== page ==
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On the evenings of May 27th and 28th, 1963 three-time Olympic Gold Medalist Wilma Rudolph joined three hundred African American residents of Clarksville in attempting to integrate this Clarksville Shoney's restaurant. Despite the fact that the city had held a parade in Rudolph's honor, the presence of this local sports hero did not change the restaurant's white-only policy. However, Rudolph's joining the month-long protest at Shoneys did assure the presence of news cameras and led to this image of Rudolph being locked out appearing in the local newspaper. By the summer of 1963, Shoney's was one of the few restaurants in Clarksville that continued to maintain the color line-especially after three years of protests by civil rights advocates. Restaurant management locked the doors to the restaurant on both nights to prevent African Americans from entering the restaurant while a crowd of about 150 whites jeered and heckled Rudolph and the others. "I just can't believe it," Rudolph exclaimed to area reporters referencing the parades held in her honor when she returned to Clarksville after the Rome Olympics. "Remember the reception I had here in 1960?"

  • Wilma Rudolph and members of the Citizens Committee try to open the restaurant's locked doors on the second night of their demonstration against segregation in Clarksville.
  • Kingsport Times (Kingsport Tennessee), May 30, 1963
  • Bobby Lovett, The Civil Rights Movement in Tennessee: A Narrative History-Click the link below for more information about this book
  • Benjamin Houston, The Nashville Way: Racial Etiquette and the Struggle for Social Justice in a Southern City-Click the link below for more information about this book
  • Rudolph overcame polio-a disease that led doctors to predict that she would never be able to walk. Her 1960 victory parade was the first racially-integrated event in Clarksville.
Jet Magazine reported the incident, emphasizing that Wilma Rudolph had recently toured the world and was cheered everywhere as an Olympic Champion. Everywhere, that was, except her own hometown. "The red carpet rolled out in 1960 for Olympic champion Wilma Rudolph's homecoming to Clarksville, Tenn., was given a hefty jerk when she recently sought service" at the local Shoney's. The Citizens Committee, a local civil rights organization, and other organizations and individuals protested segregation in Clarksville throughout the early 1960s.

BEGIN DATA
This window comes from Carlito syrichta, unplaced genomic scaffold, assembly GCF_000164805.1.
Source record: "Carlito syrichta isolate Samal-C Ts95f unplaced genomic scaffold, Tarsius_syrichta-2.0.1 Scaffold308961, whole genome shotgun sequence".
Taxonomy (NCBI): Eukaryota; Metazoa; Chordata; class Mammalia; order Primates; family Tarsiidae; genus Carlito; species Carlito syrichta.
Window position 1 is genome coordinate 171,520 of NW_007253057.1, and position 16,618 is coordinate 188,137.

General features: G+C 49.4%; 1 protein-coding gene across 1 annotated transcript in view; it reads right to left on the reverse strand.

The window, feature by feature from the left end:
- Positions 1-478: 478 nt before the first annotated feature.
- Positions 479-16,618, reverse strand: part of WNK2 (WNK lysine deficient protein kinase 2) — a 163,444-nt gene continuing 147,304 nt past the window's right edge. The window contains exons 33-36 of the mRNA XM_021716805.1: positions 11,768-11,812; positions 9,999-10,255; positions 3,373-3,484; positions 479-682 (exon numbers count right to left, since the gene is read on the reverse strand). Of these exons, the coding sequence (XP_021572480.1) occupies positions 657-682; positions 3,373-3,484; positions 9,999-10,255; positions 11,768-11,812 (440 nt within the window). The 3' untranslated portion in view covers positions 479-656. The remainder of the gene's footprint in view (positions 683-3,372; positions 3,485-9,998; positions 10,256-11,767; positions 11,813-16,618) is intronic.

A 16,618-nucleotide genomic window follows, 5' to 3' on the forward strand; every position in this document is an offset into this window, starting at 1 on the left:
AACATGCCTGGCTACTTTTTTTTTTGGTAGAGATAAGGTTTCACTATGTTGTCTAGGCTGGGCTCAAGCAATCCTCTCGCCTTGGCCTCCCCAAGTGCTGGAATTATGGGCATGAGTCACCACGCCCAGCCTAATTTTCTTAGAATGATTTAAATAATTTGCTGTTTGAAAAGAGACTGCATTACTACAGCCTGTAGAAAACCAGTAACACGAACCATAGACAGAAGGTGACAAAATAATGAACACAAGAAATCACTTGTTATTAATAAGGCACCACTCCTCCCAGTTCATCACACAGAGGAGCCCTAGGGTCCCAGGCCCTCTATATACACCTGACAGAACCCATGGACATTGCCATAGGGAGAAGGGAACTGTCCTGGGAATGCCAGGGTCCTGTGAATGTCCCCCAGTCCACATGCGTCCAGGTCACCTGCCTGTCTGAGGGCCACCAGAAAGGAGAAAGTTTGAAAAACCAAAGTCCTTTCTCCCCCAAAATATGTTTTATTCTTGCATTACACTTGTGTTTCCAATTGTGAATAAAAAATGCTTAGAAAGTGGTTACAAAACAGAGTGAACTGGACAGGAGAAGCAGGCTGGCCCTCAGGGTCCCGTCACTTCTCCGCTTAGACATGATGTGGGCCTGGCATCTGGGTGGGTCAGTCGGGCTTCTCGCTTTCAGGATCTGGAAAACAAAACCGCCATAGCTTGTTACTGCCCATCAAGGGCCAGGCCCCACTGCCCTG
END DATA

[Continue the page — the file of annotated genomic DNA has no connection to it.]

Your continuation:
The incident at Shoney's was particularly disturbing to the activists as they had succeeded in integrating most of the city's restaurants through protests in previous years as well as behind-the-scenes negotiations brokered by the mayor and Chamber of Commerce. Shoney's and two other eateries continued to maintain the color line despite these efforts, but the Citizens Committee were hopeful that recent appeals along with this demonstration would have changed Shoney's policy of exclusion. Reverend Carl Liggin, the leader of the Citizens Committee, reported that three of the town's fifteen restaurants and all theaters were open to customers of all races. "Shoney's was the only place where we had to resort to mass demonstrations" in their protests that May, Liggin reported.  

Days after the incident at Shoney's, the mayor and Chamber of Commerce established a nine-member panel that recommended that all restaurants in the city serve "all citizens on the same basis." Today, there are two Shoney's restaurants in Clarksville. One of the restaurants is located on Wilma Rudolph Boulevard.  

Rudolph returned to Clarksville in 1991 and coincidentally agreed to meet with out-of-town reporters and others at that same Shoney's. After fifteen minutes, painful memories of the way she was treated at that restaurant led her to request that the group move to another restaurant. Although the press coverage of 1963 emphasized that there were no arrests and only mentioned that the civil rights activists were harassed by "white youth," Rudolph recalled in 1991 that she and others had been tear-gassed by the police. "The memory was still too vivid as to what had happened to me at Shoney's all those years ago," Rudolph said as she explained why she wanted to leave the restaurant. "The humiliation I had felt," she continued, "I had never been tear-gassed before."
"Hometown Eatery Jerks Welcome Mat from WIlma," Jet Magazine June 13, 1963 p 10. Clarksville Leaf-Chronicle, June 3, 1963 Lincoln Evening Journal (Lincoln, Nebraska), May 30, 1963 Kingsport Times (Kingsport Tennessee), May 30, 1963 Steve Watkins, The Black O: Racism and Redemption in an American Corporate Empire. Athens, University of Georgia Press, 2013, p111-112.